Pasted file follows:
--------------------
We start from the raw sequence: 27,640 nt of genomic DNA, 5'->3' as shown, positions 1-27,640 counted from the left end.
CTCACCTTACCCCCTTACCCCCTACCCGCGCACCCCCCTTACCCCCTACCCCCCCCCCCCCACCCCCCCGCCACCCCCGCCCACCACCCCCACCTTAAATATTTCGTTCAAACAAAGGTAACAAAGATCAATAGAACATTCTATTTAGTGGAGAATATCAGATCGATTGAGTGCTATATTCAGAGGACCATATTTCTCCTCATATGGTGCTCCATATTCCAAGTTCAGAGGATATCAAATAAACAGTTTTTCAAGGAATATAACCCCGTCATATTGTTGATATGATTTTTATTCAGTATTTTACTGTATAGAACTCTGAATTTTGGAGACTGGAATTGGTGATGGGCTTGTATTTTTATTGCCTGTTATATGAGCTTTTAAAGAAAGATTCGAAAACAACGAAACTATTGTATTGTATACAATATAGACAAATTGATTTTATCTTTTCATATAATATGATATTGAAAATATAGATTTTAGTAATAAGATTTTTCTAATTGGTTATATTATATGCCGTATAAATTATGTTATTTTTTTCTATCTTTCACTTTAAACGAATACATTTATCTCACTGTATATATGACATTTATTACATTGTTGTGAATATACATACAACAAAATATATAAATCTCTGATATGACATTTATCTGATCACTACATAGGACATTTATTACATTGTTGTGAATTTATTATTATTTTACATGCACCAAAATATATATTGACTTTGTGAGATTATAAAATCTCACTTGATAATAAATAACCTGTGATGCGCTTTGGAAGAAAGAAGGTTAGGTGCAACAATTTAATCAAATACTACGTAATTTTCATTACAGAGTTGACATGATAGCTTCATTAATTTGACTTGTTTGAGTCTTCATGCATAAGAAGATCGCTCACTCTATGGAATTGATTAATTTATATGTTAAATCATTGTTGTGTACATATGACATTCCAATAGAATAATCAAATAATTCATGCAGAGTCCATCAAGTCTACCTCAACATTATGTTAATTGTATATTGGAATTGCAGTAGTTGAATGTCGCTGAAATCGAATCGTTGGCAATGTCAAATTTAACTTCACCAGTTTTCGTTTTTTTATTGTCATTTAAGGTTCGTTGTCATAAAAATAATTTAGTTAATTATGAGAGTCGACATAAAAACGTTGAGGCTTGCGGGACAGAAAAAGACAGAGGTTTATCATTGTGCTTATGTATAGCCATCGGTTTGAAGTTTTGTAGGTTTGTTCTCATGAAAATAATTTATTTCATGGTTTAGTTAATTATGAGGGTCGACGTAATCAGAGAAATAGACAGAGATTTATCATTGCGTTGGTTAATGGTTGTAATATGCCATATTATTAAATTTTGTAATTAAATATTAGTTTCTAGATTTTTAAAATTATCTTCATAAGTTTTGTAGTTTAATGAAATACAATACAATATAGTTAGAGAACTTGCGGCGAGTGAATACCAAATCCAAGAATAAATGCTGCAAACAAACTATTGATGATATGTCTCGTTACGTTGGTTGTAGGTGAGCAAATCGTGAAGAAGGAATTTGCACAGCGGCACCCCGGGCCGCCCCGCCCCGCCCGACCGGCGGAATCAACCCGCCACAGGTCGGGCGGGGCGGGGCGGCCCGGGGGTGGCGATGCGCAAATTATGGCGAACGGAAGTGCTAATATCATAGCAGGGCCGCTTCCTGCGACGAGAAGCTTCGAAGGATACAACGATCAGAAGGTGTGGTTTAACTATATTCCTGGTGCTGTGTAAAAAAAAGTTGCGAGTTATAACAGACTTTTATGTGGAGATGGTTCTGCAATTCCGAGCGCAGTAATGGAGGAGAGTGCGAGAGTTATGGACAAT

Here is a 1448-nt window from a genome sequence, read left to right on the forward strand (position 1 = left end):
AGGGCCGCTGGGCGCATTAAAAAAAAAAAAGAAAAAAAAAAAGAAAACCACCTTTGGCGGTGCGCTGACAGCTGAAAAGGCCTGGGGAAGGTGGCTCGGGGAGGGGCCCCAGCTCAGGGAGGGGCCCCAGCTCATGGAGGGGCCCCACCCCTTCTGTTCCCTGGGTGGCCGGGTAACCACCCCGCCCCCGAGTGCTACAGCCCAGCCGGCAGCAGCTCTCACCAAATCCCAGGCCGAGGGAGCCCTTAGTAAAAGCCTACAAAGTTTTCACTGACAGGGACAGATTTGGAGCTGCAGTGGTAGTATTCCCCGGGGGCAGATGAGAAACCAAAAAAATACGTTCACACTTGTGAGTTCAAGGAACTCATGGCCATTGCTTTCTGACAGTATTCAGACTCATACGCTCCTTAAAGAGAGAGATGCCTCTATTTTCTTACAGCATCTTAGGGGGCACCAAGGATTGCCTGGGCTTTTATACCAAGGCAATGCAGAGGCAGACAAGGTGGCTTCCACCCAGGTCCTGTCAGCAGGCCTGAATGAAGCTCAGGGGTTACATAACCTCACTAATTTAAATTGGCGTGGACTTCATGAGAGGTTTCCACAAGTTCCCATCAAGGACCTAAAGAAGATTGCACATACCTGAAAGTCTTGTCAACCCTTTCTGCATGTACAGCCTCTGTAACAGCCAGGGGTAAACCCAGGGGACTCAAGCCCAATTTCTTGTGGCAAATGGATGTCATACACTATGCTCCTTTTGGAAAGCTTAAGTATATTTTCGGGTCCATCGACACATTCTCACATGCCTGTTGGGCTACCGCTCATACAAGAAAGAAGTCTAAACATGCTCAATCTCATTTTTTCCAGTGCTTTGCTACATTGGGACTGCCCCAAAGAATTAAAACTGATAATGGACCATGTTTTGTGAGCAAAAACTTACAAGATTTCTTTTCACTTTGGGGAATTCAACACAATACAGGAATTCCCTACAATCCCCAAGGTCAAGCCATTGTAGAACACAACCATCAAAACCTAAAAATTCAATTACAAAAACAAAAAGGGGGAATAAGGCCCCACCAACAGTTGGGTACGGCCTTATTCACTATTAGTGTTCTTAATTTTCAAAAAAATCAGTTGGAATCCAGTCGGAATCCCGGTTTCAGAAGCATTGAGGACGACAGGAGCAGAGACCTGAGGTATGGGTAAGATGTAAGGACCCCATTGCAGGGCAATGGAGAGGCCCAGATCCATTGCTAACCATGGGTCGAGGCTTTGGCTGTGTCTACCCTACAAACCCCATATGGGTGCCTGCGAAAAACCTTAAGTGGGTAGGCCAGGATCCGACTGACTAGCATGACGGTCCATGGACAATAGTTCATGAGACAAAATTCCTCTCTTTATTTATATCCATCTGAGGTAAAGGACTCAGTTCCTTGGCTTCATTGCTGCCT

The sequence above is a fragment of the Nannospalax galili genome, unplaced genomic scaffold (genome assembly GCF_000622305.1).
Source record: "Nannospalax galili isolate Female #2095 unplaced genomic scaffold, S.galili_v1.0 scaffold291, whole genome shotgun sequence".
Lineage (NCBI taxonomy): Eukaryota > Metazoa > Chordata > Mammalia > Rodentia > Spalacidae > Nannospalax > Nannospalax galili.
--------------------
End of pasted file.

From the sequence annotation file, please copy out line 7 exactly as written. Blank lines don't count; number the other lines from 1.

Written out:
Lineage (NCBI taxonomy): Eukaryota > Metazoa > Chordata > Mammalia > Rodentia > Spalacidae > Nannospalax > Nannospalax galili.